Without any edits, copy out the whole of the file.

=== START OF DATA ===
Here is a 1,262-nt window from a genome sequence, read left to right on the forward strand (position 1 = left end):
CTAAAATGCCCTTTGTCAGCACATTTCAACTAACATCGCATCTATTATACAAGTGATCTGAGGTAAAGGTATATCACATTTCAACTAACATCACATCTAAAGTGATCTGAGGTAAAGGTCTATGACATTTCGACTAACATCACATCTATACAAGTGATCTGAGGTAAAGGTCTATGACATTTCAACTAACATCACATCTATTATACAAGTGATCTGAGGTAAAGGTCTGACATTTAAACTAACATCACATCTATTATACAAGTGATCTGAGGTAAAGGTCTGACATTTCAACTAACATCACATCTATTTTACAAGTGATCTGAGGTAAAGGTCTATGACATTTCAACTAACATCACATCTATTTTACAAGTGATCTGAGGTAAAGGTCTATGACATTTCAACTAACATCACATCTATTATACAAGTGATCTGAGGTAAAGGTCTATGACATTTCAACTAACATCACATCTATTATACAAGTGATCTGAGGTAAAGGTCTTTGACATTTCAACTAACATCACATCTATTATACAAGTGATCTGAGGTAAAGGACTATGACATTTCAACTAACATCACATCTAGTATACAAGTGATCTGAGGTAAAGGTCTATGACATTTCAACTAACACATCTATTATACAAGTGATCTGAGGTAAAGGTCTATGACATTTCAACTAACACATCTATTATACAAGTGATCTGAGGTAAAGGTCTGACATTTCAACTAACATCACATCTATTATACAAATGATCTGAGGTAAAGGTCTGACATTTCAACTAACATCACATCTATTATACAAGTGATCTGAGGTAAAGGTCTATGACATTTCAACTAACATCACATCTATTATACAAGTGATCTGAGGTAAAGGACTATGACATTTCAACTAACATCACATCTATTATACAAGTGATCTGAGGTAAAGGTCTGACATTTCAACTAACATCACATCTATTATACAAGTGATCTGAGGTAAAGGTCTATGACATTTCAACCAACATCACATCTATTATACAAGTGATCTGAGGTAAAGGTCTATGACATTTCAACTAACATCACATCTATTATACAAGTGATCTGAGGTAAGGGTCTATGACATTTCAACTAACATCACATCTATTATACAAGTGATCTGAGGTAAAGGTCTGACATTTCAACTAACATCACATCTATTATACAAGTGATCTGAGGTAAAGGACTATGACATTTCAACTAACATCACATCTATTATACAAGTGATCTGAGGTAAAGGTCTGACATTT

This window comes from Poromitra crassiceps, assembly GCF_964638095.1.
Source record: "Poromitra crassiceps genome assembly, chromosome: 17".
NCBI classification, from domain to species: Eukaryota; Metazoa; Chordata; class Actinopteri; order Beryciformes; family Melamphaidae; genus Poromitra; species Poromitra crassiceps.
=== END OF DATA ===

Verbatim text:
Here is a 1,262-nt window from a genome sequence, read left to right on the forward strand (position 1 = left end):
CTAAAATGCCCTTTGTCAGCACATTTCAACTAACATCGCATCTATTATACAAGTGATCTGAGGTAAAGGTATATCACATTTCAACTAACATCACATCTAAAGTGATCTGAGGTAAAGGTCTATGACATTTCGACTAACATCACATCTATACAAGTGATCTGAGGTAAAGGTCTATGACATTTCAACTAACATCACATCTATTATACAAGTGATCTGAGGTAAAGGTCTGACATTTAAACTAACATCACATCTATTATACAAGTGATCTGAGGTAAAGGTCTGACATTTCAACTAACATCACATCTATTTTACAAGTGATCTGAGGTAAAGGTCTATGACATTTCAACTAACATCACATCTATTTTACAAGTGATCTGAGGTAAAGGTCTATGACATTTCAACTAACATCACATCTATTATACAAGTGATCTGAGGTAAAGGTCTATGACATTTCAACTAACATCACATCTATTATACAAGTGATCTGAGGTAAAGGTCTTTGACATTTCAACTAACATCACATCTATTATACAAGTGATCTGAGGTAAAGGACTATGACATTTCAACTAACATCACATCTAGTATACAAGTGATCTGAGGTAAAGGTCTATGACATTTCAACTAACACATCTATTATACAAGTGATCTGAGGTAAAGGTCTATGACATTTCAACTAACACATCTATTATACAAGTGATCTGAGGTAAAGGTCTGACATTTCAACTAACATCACATCTATTATACAAATGATCTGAGGTAAAGGTCTGACATTTCAACTAACATCACATCTATTATACAAGTGATCTGAGGTAAAGGTCTATGACATTTCAACTAACATCACATCTATTATACAAGTGATCTGAGGTAAAGGACTATGACATTTCAACTAACATCACATCTATTATACAAGTGATCTGAGGTAAAGGTCTGACATTTCAACTAACATCACATCTATTATACAAGTGATCTGAGGTAAAGGTCTATGACATTTCAACCAACATCACATCTATTATACAAGTGATCTGAGGTAAAGGTCTATGACATTTCAACTAACATCACATCTATTATACAAGTGATCTGAGGTAAGGGTCTATGACATTTCAACTAACATCACATCTATTATACAAGTGATCTGAGGTAAAGGTCTGACATTTCAACTAACATCACATCTATTATACAAGTGATCTGAGGTAAAGGACTATGACATTTCAACTAACATCACATCTATTATACAAGTGATCTGAGGTAAAGGTCTGACATTT

This window comes from Poromitra crassiceps, assembly GCF_964638095.1.
Source record: "Poromitra crassiceps genome assembly, chromosome: 17".
NCBI classification, from domain to species: Eukaryota; Metazoa; Chordata; class Actinopteri; order Beryciformes; family Melamphaidae; genus Poromitra; species Poromitra crassiceps.